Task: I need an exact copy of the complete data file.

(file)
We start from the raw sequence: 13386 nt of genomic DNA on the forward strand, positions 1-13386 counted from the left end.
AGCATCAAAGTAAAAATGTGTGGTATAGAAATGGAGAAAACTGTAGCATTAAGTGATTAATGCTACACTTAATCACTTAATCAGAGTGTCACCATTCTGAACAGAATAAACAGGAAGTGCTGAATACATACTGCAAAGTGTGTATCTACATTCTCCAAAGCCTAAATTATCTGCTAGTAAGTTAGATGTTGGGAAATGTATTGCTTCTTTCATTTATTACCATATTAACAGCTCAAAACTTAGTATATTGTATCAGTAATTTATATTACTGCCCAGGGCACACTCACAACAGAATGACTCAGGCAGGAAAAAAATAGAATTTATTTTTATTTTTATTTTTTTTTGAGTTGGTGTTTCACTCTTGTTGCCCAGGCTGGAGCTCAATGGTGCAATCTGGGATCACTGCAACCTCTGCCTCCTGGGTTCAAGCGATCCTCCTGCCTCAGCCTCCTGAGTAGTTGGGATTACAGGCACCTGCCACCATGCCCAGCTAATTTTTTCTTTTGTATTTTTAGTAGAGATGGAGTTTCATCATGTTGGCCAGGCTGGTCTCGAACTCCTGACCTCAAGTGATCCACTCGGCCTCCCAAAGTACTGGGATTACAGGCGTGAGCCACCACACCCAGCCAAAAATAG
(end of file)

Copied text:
We start from the raw sequence: 13386 nt of genomic DNA on the forward strand, positions 1-13386 counted from the left end.
AGCATCAAAGTAAAAATGTGTGGTATAGAAATGGAGAAAACTGTAGCATTAAGTGATTAATGCTACACTTAATCACTTAATCAGAGTGTCACCATTCTGAACAGAATAAACAGGAAGTGCTGAATACATACTGCAAAGTGTGTATCTACATTCTCCAAAGCCTAAATTATCTGCTAGTAAGTTAGATGTTGGGAAATGTATTGCTTCTTTCATTTATTACCATATTAACAGCTCAAAACTTAGTATATTGTATCAGTAATTTATATTACTGCCCAGGGCACACTCACAACAGAATGACTCAGGCAGGAAAAAAATAGAATTTATTTTTATTTTTATTTTTTTTTGAGTTGGTGTTTCACTCTTGTTGCCCAGGCTGGAGCTCAATGGTGCAATCTGGGATCACTGCAACCTCTGCCTCCTGGGTTCAAGCGATCCTCCTGCCTCAGCCTCCTGAGTAGTTGGGATTACAGGCACCTGCCACCATGCCCAGCTAATTTTTTCTTTTGTATTTTTAGTAGAGATGGAGTTTCATCATGTTGGCCAGGCTGGTCTCGAACTCCTGACCTCAAGTGATCCACTCGGCCTCCCAAAGTACTGGGATTACAGGCGTGAGCCACCACACCCAGCCAAAAATAG